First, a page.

A bodybuilding mum has exposed the “inaccurate” system used to measure the health of children in schools – after her BMI reading classed her as ‘overweight’.
World champ Charlene Harvey, 27, exercises relentlessly and eats a healthy diet but her weight fluctuates between nine-and-a-half stone and 11 depending on her training.
But at 11 stone her BMI is 26 – technically putting her in the overweight category.
The 5ft 4ins mum-of-two says this proves the Government’s policy of labelling kids fat because of the simple test is misleading and damaging.
She has spoken out after her daughter Lilli, 11, came home from Malmesbury Primary School in Wiltshire with a letter about the scheme.
Accounts assistant Charlene said she was “shocked and angered” when Lilli said: “Mummy, are they going to send you a letter home and tell you I’m fat?”
She has now called for the government to rethink the scheme, which records year six pupils’ height and weight and calculates their body mass index.
Charlene, who was crowned Pure Elite World Muscle Model last year, said: “I’m quite heavy because I carry a lot of muscle and I’m also quite short.
“On a BMI scale I’m quite often classed as overweight but to look at me you would think that was a joke, so I know how inaccurate it is.
“It’s only based on the height and weight of a person. It does not take into account muscle mass, bone density, overall body composition.
“If you happen to have just drunk two pints of squash before you step on the scales you’re buggered.”
Charlene, who is 5ft 4ins, has just eight per cent body fat and weighs around nine-and-a-half stone when she’s training, giving her a ‘healthy’ BMI.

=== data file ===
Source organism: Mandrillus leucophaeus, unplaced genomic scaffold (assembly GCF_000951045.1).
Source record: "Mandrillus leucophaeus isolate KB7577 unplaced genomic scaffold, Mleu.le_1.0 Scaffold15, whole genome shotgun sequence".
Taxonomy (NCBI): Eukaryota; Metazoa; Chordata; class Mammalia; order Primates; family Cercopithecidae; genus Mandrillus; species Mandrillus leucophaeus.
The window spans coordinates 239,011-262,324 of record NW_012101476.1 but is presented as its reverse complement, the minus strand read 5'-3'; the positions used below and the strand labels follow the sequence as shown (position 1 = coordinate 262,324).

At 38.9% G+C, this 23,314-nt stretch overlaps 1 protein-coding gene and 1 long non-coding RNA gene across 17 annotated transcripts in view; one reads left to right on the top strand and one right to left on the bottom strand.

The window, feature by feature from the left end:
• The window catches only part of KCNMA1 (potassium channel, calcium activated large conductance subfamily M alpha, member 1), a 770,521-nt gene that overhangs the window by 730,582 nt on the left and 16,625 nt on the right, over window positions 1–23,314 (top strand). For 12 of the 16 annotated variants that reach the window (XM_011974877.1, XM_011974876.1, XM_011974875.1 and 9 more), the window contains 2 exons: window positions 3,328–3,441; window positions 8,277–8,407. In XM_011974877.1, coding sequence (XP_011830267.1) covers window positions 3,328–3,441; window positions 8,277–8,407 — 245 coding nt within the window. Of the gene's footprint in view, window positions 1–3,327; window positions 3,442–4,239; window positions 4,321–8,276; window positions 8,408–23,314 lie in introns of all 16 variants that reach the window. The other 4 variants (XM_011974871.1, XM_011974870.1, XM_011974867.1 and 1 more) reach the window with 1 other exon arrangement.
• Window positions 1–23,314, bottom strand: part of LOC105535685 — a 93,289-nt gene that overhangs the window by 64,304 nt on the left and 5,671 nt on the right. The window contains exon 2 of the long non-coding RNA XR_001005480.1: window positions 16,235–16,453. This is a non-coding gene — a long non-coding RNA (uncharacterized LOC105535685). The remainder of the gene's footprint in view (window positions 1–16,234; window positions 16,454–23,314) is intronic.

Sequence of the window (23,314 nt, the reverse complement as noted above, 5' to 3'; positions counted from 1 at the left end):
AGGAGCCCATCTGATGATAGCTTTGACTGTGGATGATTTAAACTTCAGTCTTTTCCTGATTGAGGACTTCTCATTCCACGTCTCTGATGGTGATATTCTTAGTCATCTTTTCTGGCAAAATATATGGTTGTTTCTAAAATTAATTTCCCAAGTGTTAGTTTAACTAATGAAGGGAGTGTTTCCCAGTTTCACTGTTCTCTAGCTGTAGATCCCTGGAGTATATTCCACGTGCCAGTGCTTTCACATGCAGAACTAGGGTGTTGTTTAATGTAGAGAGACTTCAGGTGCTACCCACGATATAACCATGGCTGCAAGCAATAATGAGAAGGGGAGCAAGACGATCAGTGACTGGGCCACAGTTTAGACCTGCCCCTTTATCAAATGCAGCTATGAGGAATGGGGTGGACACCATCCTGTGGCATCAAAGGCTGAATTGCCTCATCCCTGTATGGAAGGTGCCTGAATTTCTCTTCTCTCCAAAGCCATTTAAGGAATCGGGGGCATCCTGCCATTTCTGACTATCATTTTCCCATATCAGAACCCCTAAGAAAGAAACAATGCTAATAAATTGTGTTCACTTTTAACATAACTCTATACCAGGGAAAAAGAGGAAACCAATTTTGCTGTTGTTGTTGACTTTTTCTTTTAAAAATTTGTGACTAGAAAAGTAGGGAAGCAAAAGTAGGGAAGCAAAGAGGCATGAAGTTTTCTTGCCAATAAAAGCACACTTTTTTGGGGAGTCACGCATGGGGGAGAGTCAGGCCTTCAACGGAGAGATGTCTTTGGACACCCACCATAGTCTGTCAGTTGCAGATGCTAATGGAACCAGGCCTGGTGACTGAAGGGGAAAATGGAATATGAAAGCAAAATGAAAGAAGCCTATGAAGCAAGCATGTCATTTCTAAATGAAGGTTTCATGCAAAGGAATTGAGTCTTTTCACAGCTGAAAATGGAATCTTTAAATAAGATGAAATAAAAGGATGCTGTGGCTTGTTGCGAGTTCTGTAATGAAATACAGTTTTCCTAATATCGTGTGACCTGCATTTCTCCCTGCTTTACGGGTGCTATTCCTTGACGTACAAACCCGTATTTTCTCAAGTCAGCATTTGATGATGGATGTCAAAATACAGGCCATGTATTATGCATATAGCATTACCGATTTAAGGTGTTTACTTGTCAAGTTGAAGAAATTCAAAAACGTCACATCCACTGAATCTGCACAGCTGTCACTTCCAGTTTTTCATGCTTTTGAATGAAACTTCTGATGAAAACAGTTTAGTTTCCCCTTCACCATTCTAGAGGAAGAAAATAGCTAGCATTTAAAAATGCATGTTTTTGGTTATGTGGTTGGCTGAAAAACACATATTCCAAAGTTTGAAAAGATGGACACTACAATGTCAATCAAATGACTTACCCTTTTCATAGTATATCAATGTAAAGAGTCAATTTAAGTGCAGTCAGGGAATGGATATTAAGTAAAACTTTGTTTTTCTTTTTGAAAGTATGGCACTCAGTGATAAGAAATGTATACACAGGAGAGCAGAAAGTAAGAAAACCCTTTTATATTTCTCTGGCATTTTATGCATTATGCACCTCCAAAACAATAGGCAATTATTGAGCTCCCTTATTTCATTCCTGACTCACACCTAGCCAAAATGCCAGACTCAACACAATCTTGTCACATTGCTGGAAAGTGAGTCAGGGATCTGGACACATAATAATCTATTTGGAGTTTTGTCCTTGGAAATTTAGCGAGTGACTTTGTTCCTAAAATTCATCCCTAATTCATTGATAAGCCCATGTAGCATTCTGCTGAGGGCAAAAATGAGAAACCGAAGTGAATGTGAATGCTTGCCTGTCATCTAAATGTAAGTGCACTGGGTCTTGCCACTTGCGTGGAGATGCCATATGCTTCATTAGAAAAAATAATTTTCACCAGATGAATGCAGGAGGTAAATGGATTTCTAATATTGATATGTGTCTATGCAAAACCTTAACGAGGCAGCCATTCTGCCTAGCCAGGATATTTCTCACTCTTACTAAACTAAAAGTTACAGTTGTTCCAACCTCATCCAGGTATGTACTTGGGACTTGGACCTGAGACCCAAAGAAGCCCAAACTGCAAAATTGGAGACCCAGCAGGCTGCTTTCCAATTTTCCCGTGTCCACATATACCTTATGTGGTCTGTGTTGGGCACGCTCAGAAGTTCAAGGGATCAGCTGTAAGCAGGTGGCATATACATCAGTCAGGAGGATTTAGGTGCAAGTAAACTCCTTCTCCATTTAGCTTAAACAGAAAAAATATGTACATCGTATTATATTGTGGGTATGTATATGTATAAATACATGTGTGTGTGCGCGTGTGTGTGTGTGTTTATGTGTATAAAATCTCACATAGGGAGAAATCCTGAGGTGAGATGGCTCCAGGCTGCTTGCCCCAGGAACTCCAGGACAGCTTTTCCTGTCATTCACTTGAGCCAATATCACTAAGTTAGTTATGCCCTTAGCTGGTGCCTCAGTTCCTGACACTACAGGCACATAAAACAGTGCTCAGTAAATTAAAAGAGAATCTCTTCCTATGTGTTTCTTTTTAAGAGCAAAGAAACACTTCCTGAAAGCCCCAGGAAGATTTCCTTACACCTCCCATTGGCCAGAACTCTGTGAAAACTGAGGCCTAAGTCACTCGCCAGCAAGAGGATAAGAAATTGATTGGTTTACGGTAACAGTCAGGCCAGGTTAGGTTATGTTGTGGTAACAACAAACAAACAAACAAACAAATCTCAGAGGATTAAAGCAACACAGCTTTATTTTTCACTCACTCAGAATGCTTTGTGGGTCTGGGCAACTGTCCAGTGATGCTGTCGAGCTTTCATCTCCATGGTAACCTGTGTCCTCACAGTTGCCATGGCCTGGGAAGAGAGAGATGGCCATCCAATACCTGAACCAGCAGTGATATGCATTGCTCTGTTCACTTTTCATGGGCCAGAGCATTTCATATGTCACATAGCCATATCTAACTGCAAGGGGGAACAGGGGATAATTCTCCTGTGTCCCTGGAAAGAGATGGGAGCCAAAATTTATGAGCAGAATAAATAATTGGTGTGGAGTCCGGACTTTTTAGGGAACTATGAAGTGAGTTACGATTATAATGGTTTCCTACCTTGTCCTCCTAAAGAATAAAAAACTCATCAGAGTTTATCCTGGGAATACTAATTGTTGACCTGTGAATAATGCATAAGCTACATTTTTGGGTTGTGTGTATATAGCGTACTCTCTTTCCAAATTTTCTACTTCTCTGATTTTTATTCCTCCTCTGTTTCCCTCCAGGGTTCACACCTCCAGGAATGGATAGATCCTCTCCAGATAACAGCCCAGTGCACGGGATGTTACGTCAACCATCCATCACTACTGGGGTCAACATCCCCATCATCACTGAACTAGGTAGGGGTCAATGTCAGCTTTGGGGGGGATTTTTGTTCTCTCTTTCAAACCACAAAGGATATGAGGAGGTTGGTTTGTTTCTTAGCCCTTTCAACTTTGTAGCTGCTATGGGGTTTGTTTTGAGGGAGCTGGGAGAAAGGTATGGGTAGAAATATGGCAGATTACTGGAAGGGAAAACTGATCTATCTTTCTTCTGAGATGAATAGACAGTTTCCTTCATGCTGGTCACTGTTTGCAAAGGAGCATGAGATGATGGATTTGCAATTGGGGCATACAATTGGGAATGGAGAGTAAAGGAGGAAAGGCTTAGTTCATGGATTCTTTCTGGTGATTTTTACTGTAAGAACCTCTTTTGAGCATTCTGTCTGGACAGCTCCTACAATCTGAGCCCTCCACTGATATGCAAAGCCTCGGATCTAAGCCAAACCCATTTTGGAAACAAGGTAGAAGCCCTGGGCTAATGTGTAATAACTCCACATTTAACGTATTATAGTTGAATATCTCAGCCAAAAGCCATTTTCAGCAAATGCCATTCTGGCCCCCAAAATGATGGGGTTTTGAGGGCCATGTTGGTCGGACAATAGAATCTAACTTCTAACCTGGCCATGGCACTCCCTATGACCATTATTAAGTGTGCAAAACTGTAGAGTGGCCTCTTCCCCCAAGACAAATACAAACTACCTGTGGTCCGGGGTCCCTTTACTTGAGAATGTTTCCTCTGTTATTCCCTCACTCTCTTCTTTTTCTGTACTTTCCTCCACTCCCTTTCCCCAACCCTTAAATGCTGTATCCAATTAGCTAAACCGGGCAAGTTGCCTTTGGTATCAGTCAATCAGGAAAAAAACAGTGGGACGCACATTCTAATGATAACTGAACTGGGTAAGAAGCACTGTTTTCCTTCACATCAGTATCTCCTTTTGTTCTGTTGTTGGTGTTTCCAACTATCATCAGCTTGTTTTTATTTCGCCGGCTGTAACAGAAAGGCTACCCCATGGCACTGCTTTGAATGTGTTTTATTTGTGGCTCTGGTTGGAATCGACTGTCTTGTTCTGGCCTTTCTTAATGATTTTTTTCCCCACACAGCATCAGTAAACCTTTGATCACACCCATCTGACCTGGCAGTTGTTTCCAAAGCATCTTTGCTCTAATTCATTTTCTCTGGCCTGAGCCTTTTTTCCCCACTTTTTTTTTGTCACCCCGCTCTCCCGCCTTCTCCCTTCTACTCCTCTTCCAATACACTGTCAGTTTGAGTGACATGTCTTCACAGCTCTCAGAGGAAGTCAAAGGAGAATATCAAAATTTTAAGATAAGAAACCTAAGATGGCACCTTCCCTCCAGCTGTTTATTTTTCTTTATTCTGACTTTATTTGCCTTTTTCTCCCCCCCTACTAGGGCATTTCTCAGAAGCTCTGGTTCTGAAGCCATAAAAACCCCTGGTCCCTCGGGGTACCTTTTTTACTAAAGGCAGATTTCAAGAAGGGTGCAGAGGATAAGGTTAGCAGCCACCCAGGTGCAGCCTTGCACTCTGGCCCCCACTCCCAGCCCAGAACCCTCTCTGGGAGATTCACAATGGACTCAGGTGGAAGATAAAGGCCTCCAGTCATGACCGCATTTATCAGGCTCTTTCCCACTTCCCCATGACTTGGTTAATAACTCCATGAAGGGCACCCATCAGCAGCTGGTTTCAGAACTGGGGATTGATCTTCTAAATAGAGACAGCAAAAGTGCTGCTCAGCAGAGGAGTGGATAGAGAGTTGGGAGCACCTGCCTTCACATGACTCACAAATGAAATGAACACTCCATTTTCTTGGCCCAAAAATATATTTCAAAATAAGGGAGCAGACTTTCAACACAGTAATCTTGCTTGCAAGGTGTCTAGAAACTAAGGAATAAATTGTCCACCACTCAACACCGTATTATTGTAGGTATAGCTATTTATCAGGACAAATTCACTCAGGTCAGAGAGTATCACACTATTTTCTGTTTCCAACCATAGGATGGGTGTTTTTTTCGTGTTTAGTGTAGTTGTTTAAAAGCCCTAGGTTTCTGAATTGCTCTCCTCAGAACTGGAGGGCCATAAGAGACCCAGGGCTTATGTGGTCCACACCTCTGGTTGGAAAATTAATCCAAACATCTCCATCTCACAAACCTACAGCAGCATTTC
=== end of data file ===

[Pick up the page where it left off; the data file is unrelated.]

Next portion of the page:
When she’s not training during the rest of the year, her body fat is around 25 per cent and she weighs around 11 stone, giving her a BMI of 26.
Off-season, her BMI is overweight – and Charlene says that’s ridiculous because it doesn’t account for the muscle she’s carrying underneath.
She said her family is “fit and healthy” and while she follows a strict diet of chicken, fish, nuts, berries and protein powder, she cooks the kids normal, balanced meals.
Charlene, who lives with husband Chris, 48, Lilli and son Louis, 12, in Malmesbury, Wilts., added: “When Lilli brought the letter home, it annoyed me straight away.
“She is quite short and still carrying what you would call puppy fat. As soon as she hits puberty and shoots up that will all disappear.
“What’s the point in weighing her and telling me she is slightly overweight? In 12, 18 months it’ll all disappear but she will have been through all that.”
Charlene added: “Girls grow up and are fixated on numbers on a scale.
“I have got enough common sense to know that it doesn’t mean anything but I’m trying so hard to explain that to Lilli.
“Children develop at different rates. Some shoot up, others take a lot longer.
“Their bodies are changing. You don’t need to weigh them and plop them on a chart – they are still developing so it’s a pointless activity.
“It is unnecessary stress on them which they just don’t need.”
After being sent the letter, Charlene took Lilli’s measurements and entered them into the NHS BMI calculator, which classed her daughter as ‘overweight’.
She said it’s “shocking” that, had she allowed her to be measured at school, staff would have sent a letter home saying she is overweight.
“Lilli does regular exercise – normal school netball and things like that – and she is keen to join my gym,” she said.
“My diet is very strict and I wouldn’t force that on them, but they eat normal family meals and I always make them healthy.”
She added: “You can quite easily see if you have got a child in the class who is overweight enough that some advice might be required.
“We need to come up with a more accurate system which takes body composition into account so we don’t get these false results.”
Justine Womack, Health and Wellbeing Programme Lead for Public Health England South West said BMI is the preferred method of testing a large number of children.
She said: “It is difficult for parents to find out that their child is an unhealthy weight.
“However, councils pass this information on sensitively and in complete confidence, and we know that the large majority of parents welcome the feedback.”
She added that the programme is optional and that measurements are taken in private with children remaining fully-clothed.
“Our surveys show that 87% of parents value the results and information provided.”
Wiltshire Council added that they tell the parents of children who are overweight or obese about the results in a “sensitive” way.
They make sure that they feel “supported and encouraged to take the next steps to a healthier lifestyle if they wish to do so”.